Quitting smoking doubles lung cancer survival ratesSmoking affects tumour behaviour
People with early stage lung cancer who quit smoking can double their chances of survival, a new study has found.
Worldwide, lung cancer is the most commonly diagnosed form of cancer. In the UK, it is the second most common cancer after breast cancer. Each year around 39,000 people are diagnosed with the disease, and over 34,000 die from it.
Although smoking is the major risk factor for developing lung cancer, little was known on whether quitting smoking after lung cancer diagnosis is of any benefit to patients.
Researchers at the University of Birmingham analysed the results of 10 studies that measured the effect of quitting smoking after a diagnosis of lung cancer.
The patients who quit smoking had a five year survival rate of 63-70% compared with 29-33% among those who continued to smoke - about twice as many quitters survived compared with those who continued to smoke.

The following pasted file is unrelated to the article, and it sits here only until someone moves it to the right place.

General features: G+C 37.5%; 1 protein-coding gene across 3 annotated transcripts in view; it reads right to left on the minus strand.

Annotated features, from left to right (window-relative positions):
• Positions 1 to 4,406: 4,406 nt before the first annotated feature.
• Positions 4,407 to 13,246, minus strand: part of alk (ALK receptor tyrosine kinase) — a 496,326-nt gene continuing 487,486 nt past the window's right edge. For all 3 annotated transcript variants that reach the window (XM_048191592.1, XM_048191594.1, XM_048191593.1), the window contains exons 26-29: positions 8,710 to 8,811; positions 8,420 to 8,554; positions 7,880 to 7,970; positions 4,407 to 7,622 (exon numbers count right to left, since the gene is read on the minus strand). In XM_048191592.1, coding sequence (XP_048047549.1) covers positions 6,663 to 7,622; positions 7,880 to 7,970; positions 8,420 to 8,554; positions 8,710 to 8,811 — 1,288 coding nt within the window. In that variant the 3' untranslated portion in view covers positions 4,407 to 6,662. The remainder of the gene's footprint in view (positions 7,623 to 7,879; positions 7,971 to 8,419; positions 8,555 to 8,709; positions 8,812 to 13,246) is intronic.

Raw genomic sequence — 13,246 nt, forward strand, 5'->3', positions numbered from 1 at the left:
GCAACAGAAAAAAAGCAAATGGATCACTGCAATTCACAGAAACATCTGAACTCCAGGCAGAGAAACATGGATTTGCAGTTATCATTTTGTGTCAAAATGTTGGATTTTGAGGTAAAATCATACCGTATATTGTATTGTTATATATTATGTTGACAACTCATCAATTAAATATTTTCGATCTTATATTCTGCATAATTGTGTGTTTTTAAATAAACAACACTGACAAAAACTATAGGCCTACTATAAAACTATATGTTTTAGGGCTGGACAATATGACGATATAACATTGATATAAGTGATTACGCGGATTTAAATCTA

They also found that people who continued to smoke after a diagnosis of early stage lung cancer had a a higher risk of death and greater risk of the tumour returning compared with those who stopped smoking at that time.
The findings suggest that continued smoking affects the behaviour of the lung tumour, and makes a strong case for patients with early stage lung cancer to quit smoking.
An accompanying editorial in the British Medical Journal says the study adds more to the evidence that it is never too late for people to stop smoking, even when they have lung cancer.
This article was published on Mon 25 January 2010
Image © Aviator70 - Fotolia.com
Use this story
Link to this page
Printer friendly version